By Eleanor McDermid, Senior medwireNews Reporter
The standard approach to detecting chronic kidney disease (CKD) fails to spot the condition in about a quarter of patients with hypertension, a study suggests.
The research also shows that tests that do detect the condition - cystatin C and albumin-to-creatinine ratio (ACR) - perform differently in people of different age groups and ethnicities.
"Taken together, our findings suggest that current CKD screening guidelines among hypertensive[s] may miss persons at risk," say lead study author Carmen Peralta (University of California, San Francisco, USA) and team. "Moreover, evaluation of improvement in CKD screening guidelines among hypertensives may require a targeted approach that incorporates demographic and clinical characteristics."
The study included 2088 participants from the 1988-1994 US National Health and Nutrition Examination Surveys and 737 from the 1999-2002 surveys. These participants had hypertension but not diabetes. The researchers excluded those with an estimated glomerular filtration rate (GFR) below 60 mL/min per 1.73m2 based on serum creatinine, reasoning that such patients would have been identified as having CKD via routine tests, whereas the aim of this study was to assess the prevalence of occult CKD.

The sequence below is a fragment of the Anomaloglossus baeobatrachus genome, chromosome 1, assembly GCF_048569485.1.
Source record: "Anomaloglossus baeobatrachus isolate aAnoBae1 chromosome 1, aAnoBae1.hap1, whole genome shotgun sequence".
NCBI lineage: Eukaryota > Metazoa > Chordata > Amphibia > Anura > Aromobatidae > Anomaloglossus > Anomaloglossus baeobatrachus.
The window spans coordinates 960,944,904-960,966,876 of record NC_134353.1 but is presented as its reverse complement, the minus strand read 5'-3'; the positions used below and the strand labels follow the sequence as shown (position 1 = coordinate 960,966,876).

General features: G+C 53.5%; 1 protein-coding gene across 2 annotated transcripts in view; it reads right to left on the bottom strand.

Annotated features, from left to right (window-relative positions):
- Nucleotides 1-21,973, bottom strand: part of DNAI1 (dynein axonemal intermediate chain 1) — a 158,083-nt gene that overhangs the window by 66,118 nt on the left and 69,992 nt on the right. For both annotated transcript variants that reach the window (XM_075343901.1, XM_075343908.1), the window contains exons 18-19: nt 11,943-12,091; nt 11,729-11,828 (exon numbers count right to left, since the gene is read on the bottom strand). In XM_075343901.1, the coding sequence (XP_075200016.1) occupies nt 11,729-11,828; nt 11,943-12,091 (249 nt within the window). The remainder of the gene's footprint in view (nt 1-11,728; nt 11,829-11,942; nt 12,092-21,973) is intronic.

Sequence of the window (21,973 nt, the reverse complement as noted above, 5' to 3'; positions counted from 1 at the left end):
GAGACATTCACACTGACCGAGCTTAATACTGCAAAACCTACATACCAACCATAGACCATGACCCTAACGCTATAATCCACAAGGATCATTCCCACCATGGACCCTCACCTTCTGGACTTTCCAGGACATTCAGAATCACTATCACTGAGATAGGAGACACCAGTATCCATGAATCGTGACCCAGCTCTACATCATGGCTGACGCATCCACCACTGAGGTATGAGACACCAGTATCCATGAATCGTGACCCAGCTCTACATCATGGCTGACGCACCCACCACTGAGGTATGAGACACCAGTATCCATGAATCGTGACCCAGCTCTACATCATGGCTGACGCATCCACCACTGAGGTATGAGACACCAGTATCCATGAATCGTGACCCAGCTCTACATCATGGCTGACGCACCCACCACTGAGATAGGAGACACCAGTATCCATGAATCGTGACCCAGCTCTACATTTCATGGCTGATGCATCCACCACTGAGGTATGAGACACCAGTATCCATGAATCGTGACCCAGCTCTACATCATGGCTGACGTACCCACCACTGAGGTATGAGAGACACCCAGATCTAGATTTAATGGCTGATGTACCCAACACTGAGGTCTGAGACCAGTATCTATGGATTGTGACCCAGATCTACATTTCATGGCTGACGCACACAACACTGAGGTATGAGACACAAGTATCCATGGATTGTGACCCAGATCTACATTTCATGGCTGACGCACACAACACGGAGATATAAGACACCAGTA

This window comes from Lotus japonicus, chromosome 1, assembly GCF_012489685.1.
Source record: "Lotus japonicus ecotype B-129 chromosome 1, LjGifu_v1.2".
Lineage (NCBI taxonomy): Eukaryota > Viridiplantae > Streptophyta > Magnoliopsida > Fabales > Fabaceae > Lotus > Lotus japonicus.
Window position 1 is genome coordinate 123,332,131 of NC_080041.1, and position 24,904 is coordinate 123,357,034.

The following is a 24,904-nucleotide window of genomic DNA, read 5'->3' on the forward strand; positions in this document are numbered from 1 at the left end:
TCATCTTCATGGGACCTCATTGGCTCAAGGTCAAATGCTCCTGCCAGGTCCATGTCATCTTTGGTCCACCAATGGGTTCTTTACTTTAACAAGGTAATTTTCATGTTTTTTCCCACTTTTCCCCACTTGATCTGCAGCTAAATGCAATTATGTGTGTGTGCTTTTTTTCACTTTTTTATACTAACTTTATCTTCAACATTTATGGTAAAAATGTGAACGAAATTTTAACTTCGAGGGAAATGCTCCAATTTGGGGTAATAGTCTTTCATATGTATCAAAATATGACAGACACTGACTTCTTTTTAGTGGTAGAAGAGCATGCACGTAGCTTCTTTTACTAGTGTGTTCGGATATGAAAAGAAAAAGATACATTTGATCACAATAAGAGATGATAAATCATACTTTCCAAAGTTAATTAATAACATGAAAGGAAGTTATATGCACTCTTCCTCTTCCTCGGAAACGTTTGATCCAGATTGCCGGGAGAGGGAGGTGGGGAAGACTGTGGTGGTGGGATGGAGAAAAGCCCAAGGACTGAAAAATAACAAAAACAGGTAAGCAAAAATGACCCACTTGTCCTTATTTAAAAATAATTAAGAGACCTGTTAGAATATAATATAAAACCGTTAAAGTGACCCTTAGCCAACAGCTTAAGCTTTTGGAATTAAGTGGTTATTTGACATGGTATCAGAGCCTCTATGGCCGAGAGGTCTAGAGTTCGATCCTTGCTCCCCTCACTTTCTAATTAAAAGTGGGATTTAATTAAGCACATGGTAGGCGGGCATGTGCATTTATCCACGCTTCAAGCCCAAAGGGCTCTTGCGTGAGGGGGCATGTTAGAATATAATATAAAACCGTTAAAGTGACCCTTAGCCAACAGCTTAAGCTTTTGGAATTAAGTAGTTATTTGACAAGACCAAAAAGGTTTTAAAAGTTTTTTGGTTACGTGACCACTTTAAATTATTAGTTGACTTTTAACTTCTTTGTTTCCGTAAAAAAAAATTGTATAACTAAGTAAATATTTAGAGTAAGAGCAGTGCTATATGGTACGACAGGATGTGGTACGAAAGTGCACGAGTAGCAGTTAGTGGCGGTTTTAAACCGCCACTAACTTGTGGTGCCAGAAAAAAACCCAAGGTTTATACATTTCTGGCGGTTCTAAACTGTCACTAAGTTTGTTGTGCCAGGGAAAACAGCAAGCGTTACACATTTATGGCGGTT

Among participants with a normal estimated GFR, 25% of those from the 1988-1994 surveys and 22% of those from the 1999-2002 surveys had occult CKD, according to their cystatin C or ACR results. These rates correspond to 17% and 16% of the US population, respectively, notes the team.
In the 1988-1994 sample, more participants had occult CKD according to ACR only (13%) than cystatin C only (8%) or both tests combined (3%). The capacity of the tests to detect CKD varied with age, with ACR detecting almost all cases in participants younger than 45 years, whereas cystatin C was required to detect about 10% of cases in those aged 65 years or older.
Also, cystatin C detected CKD most efficiently in White participants, whereas ACR detected most cases in Mexican-American participants, followed by Black participants.
The number needed to screen to identify one person with occult CKD was low, ranging from six to 12 depending on the test and the survey year, report Peralta et al in the Journal of Hypertension.
"Future studies are needed to understand whether targeted addition of cystatin C and ACR as screening tools for kidney end organ damage among hypertensives may be cost-effective in clinical practice," concludes the team.
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